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Tsvetana Paraskova

Tsvetana Paraskova

Tsvetana is a writer for Oilprice.com with over a decade of experience writing for news outlets such as iNVEZZ and SeeNews. 

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OPEC+ On Edge As Libya’s Oil Production Returns To Pre-Blockade Levels

While the OPEC+ group considers extending the production cuts for three months, oil output in Libya continues to increase and has returned to 1.25 million bpd, the level the OPEC member exempted from the cuts was pumping before the port blockade in January, Argus quoted Libya’s National Oil Corporation (NOC) as saying on Thursday. The state corporation has also discussed potential fresh investments from France’s supermajor Total in Libya’s oil industry, NOC said, as carried by Argus.  

If Libya’s current level of production holds, it will give OPEC+ another headache next year, considering that Libya is exempted from the cuts and at the time the new OPEC+ pact was agreed, the North African producer was pumping less than 100,000 bpd due to the eight-month-long blockade that ended in September.

At the end of last week, Libya’s production was already exceeding 1.2 million bpd, sources in the Libyan oil industry told Reuters.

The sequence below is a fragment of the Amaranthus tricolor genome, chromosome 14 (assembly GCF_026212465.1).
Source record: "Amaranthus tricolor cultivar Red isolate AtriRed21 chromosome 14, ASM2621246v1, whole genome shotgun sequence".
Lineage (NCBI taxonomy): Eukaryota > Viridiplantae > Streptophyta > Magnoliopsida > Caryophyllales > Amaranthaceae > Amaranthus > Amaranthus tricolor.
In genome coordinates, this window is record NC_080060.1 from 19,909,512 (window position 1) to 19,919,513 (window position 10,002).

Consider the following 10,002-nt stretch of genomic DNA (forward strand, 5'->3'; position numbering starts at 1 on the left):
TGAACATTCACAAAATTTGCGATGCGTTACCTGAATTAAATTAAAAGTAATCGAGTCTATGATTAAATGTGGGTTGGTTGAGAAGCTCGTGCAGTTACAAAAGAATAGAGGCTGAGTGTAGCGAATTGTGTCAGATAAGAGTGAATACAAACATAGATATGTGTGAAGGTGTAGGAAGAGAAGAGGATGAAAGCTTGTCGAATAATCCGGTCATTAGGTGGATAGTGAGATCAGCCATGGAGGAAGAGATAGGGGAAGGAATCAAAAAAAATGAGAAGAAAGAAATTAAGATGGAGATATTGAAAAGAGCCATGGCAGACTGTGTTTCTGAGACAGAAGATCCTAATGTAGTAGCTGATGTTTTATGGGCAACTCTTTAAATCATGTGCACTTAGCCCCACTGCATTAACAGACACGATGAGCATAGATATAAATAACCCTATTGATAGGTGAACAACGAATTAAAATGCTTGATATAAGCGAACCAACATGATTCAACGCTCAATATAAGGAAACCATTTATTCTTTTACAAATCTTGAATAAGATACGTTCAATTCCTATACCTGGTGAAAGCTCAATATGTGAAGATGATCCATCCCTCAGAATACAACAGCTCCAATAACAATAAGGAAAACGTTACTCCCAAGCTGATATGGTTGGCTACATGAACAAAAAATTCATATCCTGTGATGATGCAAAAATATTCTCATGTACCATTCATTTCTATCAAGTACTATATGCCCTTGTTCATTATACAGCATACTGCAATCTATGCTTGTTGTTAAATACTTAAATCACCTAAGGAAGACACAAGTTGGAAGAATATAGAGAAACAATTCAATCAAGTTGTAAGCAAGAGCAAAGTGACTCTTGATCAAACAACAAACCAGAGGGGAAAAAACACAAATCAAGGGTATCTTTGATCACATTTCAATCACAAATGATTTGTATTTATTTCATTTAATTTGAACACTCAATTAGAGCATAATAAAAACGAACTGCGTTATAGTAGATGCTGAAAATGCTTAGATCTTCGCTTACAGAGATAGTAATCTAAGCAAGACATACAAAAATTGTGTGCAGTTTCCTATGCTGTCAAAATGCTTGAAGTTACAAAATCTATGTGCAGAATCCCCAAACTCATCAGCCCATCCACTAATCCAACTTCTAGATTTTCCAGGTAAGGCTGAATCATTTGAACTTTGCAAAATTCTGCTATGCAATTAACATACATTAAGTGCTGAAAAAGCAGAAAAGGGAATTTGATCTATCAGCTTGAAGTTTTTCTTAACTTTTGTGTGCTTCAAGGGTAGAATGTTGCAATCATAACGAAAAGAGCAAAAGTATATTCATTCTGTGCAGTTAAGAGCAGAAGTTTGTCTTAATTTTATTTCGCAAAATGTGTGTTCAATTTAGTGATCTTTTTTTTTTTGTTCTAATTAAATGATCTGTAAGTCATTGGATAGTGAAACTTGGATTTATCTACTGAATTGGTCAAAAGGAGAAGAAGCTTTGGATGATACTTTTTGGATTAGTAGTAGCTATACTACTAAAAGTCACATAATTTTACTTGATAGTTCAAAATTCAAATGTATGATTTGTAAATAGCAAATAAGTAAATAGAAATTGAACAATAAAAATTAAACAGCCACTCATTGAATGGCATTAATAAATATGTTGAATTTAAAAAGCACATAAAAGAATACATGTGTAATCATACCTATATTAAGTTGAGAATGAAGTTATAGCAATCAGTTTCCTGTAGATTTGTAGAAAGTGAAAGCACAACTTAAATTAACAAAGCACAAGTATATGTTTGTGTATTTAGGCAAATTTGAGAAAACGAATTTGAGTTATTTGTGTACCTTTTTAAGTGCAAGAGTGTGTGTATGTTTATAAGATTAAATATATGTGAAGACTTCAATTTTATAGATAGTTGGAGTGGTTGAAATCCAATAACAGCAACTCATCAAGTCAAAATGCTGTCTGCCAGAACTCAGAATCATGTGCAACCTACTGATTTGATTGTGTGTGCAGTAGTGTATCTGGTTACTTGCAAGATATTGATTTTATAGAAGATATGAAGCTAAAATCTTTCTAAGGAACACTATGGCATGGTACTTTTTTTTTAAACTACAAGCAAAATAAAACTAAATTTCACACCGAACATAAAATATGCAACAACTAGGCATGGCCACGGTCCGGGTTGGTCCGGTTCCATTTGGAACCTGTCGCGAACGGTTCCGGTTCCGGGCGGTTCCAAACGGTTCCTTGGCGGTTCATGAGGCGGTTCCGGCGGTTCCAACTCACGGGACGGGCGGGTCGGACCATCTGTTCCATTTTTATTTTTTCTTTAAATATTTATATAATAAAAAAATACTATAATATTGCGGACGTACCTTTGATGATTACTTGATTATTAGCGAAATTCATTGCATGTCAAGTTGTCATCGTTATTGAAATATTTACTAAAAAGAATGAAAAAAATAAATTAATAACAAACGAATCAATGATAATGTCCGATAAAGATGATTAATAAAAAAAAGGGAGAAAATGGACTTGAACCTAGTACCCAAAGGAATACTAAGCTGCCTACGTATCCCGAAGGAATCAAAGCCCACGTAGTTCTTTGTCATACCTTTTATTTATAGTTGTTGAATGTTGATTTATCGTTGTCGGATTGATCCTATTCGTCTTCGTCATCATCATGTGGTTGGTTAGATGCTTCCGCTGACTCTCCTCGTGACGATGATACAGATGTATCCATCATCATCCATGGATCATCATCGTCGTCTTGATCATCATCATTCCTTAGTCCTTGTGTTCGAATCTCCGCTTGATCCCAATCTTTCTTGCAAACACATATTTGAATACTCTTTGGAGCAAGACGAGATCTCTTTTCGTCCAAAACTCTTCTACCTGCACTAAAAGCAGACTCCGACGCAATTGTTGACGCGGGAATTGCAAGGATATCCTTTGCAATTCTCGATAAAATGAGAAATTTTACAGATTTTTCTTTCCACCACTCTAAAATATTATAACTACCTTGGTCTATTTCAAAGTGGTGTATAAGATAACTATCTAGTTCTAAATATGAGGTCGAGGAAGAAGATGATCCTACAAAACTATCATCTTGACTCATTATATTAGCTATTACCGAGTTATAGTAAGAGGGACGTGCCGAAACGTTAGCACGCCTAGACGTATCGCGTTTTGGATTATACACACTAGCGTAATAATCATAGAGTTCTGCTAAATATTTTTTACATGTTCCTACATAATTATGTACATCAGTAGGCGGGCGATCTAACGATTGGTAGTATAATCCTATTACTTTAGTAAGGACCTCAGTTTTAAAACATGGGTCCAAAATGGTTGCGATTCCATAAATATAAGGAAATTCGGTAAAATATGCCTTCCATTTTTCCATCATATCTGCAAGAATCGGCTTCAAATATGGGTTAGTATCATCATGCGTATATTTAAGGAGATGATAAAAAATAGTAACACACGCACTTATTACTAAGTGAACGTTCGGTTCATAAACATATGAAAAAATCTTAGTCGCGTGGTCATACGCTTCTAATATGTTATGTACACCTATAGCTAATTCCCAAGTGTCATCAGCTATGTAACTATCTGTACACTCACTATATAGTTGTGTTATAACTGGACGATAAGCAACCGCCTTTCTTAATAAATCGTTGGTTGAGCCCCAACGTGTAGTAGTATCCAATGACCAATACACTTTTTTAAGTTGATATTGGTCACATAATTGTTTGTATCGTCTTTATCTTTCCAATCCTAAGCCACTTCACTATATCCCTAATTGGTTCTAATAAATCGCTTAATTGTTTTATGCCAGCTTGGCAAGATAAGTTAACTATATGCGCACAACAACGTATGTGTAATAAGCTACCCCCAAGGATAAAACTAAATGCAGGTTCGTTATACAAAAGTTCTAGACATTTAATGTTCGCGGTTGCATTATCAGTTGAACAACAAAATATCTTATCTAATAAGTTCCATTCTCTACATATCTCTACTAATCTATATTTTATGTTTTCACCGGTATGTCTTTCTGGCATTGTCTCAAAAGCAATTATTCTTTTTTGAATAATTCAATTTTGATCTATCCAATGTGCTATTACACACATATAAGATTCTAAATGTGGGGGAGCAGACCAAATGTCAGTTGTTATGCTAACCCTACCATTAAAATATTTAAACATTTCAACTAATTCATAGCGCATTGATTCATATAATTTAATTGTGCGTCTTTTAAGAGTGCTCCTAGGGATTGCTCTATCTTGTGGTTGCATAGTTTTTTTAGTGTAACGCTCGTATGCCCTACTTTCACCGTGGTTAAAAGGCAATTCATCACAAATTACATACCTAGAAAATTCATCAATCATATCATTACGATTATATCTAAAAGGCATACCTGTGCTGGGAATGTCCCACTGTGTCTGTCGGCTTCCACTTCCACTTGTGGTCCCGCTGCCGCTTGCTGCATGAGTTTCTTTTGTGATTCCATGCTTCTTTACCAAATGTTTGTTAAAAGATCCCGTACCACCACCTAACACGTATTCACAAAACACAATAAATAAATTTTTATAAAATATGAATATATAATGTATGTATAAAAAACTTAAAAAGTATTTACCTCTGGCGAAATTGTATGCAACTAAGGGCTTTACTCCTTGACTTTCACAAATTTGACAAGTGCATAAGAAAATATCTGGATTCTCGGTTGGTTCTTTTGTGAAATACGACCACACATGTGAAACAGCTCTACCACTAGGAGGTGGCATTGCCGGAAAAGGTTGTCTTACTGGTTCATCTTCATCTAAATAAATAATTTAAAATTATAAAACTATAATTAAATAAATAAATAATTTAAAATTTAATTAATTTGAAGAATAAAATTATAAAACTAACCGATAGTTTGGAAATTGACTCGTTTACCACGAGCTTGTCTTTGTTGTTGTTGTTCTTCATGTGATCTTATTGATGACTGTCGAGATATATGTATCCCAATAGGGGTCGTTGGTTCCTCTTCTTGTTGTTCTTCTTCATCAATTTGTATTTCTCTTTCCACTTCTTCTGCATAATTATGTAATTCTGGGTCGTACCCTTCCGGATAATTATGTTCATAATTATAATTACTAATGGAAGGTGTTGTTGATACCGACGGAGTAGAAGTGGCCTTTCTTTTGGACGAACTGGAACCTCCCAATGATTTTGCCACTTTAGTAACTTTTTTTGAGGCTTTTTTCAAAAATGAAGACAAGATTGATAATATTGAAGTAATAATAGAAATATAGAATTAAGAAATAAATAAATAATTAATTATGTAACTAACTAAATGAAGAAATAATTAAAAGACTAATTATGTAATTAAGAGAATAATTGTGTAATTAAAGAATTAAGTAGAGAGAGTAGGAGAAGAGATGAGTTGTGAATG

Production in Libya started to rise in the middle of September after the self-styled Libyan National Army (LNA) of General Khalifa Haftar lifted the blockade on Libyan oil fields and terminals. Since mid-September, Libya’s NOC has gradually lifted force majeure on the oil terminals and oilfields, and Libya’s crude oil production rose from below 100,000 bpd during the blockade to as much as 500,000 bpd in the middle of October.

Related: Total Bets Big On Libya’s Oil Industry

Within a month, Libya’s production could reach 1.3 million bpd, NOC’s chairman Mustafa Sanalla told the Wall Street Journal last week.

Even though Libya’s oil production has hit 1 million bpd, the OPEC member will not join the OPEC+ quotas until its output stabilizes at 1.7 million bpd, Sanalla told Wall Street Journal reporter Benoit Faucon.  

The return of Libyan oil has been a growing concern for the oil market and for the OPEC+ group as well because the outlook on global oil demand is clouded again by the second coronavirus wave. 

By Tsvetana Paraskova for Oilprice.com

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